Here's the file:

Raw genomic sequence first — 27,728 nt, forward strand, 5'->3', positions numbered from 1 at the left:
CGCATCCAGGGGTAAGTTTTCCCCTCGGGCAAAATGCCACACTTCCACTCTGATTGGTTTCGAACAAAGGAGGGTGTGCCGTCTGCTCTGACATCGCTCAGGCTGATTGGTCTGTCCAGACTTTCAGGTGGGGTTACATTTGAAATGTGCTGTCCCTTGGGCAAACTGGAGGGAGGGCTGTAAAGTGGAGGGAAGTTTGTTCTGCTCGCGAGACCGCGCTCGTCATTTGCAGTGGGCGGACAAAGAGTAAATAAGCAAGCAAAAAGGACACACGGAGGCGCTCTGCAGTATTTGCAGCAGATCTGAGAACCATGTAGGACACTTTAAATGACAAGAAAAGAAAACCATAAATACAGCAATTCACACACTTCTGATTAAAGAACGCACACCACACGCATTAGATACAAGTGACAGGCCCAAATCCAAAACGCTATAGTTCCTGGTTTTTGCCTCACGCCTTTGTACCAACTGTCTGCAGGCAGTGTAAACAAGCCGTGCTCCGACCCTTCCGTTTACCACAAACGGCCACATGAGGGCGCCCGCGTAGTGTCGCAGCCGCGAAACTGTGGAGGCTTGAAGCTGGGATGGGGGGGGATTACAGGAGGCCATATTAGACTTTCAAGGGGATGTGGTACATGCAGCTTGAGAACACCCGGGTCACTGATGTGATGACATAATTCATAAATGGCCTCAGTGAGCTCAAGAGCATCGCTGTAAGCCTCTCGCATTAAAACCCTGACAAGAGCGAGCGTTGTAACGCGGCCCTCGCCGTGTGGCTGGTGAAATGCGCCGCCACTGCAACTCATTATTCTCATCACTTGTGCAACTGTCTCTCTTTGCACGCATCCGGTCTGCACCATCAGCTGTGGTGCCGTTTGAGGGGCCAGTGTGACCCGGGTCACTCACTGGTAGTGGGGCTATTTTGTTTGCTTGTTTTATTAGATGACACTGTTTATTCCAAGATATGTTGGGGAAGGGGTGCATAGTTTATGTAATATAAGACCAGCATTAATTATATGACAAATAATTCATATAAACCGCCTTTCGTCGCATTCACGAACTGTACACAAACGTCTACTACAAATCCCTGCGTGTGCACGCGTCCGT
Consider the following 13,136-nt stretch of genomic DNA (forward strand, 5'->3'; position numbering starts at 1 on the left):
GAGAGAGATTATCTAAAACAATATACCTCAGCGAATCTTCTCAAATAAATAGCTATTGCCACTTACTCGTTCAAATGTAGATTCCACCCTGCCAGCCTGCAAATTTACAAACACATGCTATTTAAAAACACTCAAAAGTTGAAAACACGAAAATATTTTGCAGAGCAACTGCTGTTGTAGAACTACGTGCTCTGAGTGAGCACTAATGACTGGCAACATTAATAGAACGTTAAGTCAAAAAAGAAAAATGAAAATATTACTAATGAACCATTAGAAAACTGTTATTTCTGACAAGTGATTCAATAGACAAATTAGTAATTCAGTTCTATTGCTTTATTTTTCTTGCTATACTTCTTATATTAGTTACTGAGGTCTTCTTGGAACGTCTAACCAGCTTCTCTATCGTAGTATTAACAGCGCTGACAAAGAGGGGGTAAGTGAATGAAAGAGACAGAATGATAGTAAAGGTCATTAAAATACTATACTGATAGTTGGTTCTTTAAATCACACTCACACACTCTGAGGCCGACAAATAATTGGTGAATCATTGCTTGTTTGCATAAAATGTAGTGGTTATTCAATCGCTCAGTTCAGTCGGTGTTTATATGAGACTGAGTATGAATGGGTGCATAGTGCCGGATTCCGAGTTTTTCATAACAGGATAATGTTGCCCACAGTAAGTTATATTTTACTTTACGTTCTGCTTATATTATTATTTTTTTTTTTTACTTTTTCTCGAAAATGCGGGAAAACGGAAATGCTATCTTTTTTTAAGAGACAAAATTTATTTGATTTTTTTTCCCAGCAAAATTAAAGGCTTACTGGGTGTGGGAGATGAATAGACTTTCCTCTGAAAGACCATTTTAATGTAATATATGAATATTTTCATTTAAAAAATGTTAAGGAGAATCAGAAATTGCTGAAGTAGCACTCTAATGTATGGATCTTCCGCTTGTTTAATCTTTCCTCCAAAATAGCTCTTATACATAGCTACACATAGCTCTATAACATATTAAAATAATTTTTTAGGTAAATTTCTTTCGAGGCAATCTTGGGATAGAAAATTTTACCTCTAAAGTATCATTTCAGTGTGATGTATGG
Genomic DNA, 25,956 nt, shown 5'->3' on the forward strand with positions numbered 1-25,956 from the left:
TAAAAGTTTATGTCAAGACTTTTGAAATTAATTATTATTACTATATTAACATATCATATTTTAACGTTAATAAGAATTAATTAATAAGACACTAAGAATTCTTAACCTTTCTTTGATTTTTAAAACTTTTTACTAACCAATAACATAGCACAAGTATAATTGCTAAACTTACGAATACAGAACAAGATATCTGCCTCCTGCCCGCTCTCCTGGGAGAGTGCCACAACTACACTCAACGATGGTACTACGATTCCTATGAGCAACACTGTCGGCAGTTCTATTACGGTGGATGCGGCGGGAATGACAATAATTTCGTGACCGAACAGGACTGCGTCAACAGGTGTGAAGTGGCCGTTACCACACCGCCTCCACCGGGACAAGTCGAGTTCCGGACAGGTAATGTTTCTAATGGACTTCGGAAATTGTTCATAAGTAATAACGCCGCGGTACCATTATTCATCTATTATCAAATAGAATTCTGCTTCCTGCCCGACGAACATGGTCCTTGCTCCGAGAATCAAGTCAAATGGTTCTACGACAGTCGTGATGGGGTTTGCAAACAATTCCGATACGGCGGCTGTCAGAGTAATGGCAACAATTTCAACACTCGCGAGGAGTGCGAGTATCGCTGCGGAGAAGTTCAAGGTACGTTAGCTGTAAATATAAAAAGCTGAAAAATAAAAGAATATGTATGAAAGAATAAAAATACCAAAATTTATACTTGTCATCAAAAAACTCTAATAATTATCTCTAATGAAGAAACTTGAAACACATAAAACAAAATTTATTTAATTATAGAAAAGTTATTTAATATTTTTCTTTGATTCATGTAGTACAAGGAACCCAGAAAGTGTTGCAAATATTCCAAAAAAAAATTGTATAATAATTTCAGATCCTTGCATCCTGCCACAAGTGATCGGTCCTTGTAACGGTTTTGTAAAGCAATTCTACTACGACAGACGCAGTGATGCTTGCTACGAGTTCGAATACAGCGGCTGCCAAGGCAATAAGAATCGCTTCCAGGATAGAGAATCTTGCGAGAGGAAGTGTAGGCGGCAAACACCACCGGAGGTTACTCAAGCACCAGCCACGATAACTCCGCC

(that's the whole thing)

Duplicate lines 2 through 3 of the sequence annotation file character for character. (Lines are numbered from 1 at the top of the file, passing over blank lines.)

CGCATCCAGGGGTAAGTTTTCCCCTCGGGCAAAATGCCACACTTCCACTCTGATTGGTTTCGAACAAAGGAGGGTGTGCCGTCTGCTCTGACATCGCTCAGGCTGATTGGTCTGTCCAGACTTTCAGGTGGGGTTACATTTGAAATGTGCTGTCCCTTGGGCAAACTGGAGGGAGGGCTGTAAAGTGGAGGGAAGTTTGTTCTGCTCGCGAGACCGCGCTCGTCATTTGCAGTGGGCGGACAAAGAGTAAATAAGCAAGCAAAAAGGACACACGGAGGCGCTCTGCAGTATTTGCAGCAGATCTGAGAACCATGTAGGACACTTTAAATGACAAGAAAAGAAAACCATAAATACAGCAATTCACACACTTCTGATTAAAGAACGCACACCACACGCATTAGATACAAGTGACAGGCCCAAATCCAAAACGCTATAGTTCCTGGTTTTTGCCTCACGCCTTTGTACCAACTGTCTGCAGGCAGTGTAAACAAGCCGTGCTCCGACCCTTCCGTTTACCACAAACGGCCACATGAGGGCGCCCGCGTAGTGTCGCAGCCGCGAAACTGTGGAGGCTTGAAGCTGGGATGGGGGGGGATTACAGGAGGCCATATTAGACTTTCAAGGGGATGTGGTACATGCAGCTTGAGAACACCCGGGTCACTGATGTGATGACATAATTCATAAATGGCCTCAGTGAGCTCAAGAGCATCGCTGTAAGCCTCTCGCATTAAAACCCTGACAAGAGCGAGCGTTGTAACGCGGCCCTCGCCGTGTGGCTGGTGAAATGCGCCGCCACTGCAACTCATTATTCTCATCACTTGTGCAACTGTCTCTCTTTGCACGCATCCGGTCTGCACCATCAGCTGTGGTGCCGTTTGAGGGGCCAGTGTGACCCGGGTCACTCACTGGTAGTGGGGCTATTTTGTTTGCTTGTTTTATTAGATGACACTGTTTATTCCAAGATATGTTGGGGAAGGGGTGCATAGTTTATGTAATATAAGACCAGCATTAATTATATGACAAATAATTCATATAAACCGCCTTTCGTCGCATTCACGAACTGTACACAAACGTCTACTACAAATCCCTGCGTGTGCACGCGTCCGT
Consider the following 13,136-nt stretch of genomic DNA (forward strand, 5'->3'; position numbering starts at 1 on the left):